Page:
We’ve tackled the introvert vs extrovert characteristics in this Holderness Family video and I have given my introvert life hacks in this video, but today we’re focusing on the framework we use in our family to blend our personalities better in marriage and parenting.
Key Differences Between Introverts and Extroverts
Our framework for success starts with an understanding of who the person actually is, so we break down the definition of extroverts and introverts. Take a pool day for example: Penn is mingling and chatting it up with neighbors while I’m reading a book under an umbrella in the corner. And although the dictionary describes introverts as shy people, I really do love people. The key differences to us is how each of us recharges our batteries. Penn gets his energy from others and I get mine from within myself.
Compromises Between the ‘Verts
When we first moved in together in NYC, we had to quickly learn to adjust to each other. Penn would go out every night if I agreed, but that would have zap my energy (and maybe my soul) after just a few days. We got to a point where Fridays, knowing I’d need to recharge after a tough week, were spent ordering pizza and watching movies on the couch. Penn was ok with that, because he knew we’d go out on Saturdays.That’s compromise, folks.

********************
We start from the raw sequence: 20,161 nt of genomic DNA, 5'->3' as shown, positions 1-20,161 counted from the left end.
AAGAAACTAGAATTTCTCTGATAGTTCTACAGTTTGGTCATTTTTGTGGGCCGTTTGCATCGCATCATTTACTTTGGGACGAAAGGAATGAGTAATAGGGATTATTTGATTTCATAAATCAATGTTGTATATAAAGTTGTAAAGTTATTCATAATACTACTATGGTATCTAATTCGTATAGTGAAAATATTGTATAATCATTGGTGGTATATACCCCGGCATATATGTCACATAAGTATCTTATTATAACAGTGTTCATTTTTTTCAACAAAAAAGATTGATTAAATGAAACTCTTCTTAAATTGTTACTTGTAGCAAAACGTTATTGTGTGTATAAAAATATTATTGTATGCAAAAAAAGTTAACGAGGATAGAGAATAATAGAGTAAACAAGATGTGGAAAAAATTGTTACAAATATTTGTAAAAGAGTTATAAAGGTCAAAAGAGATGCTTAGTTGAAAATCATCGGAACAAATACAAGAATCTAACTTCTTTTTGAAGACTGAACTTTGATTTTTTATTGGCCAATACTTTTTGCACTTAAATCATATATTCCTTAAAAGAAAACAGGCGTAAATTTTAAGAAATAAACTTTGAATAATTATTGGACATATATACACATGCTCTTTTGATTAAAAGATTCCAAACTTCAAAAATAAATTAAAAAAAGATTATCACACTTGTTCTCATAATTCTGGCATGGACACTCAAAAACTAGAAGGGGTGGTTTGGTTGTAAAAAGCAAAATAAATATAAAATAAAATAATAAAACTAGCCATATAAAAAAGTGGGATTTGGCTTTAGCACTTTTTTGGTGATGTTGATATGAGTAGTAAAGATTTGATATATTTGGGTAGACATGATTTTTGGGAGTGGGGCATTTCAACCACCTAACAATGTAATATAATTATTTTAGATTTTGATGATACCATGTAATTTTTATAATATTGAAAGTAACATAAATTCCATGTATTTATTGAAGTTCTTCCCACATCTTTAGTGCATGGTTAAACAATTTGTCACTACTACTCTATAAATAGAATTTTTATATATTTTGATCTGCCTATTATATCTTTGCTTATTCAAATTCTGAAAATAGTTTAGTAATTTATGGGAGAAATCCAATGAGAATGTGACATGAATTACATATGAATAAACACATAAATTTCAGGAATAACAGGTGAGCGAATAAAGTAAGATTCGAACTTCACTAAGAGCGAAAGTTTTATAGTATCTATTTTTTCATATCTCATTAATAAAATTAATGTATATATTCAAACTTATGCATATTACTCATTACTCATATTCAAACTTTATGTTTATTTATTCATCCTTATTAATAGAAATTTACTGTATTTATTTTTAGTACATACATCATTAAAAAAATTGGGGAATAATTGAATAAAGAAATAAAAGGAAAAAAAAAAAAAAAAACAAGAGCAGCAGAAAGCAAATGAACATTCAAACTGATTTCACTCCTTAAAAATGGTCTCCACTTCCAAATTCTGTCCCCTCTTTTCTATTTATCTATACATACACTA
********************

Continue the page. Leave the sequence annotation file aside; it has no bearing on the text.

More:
We discuss several of our tricks and tips, but one key takeaway is avoiding this type of language: Why don’t you want to go out and be with people? Your introvert or extrovert tendencies should never be presented as a negative. Difference doesn’t mean bad. Actually, we talk about all the beautiful benefits that comes from marrying someone that is opposite of you on the social scale.
Have a listen and let us know on our podcast Facebook Group what type of ‘vert you are and how it differs from others in your family.
Google Play: https://play.google.com/music/m/D7ogkei5bmzxl2acivo5sdpthhi?t=Blending_Introverts_and_Extroverts_in_Families-The_Holderness_Family_Podcast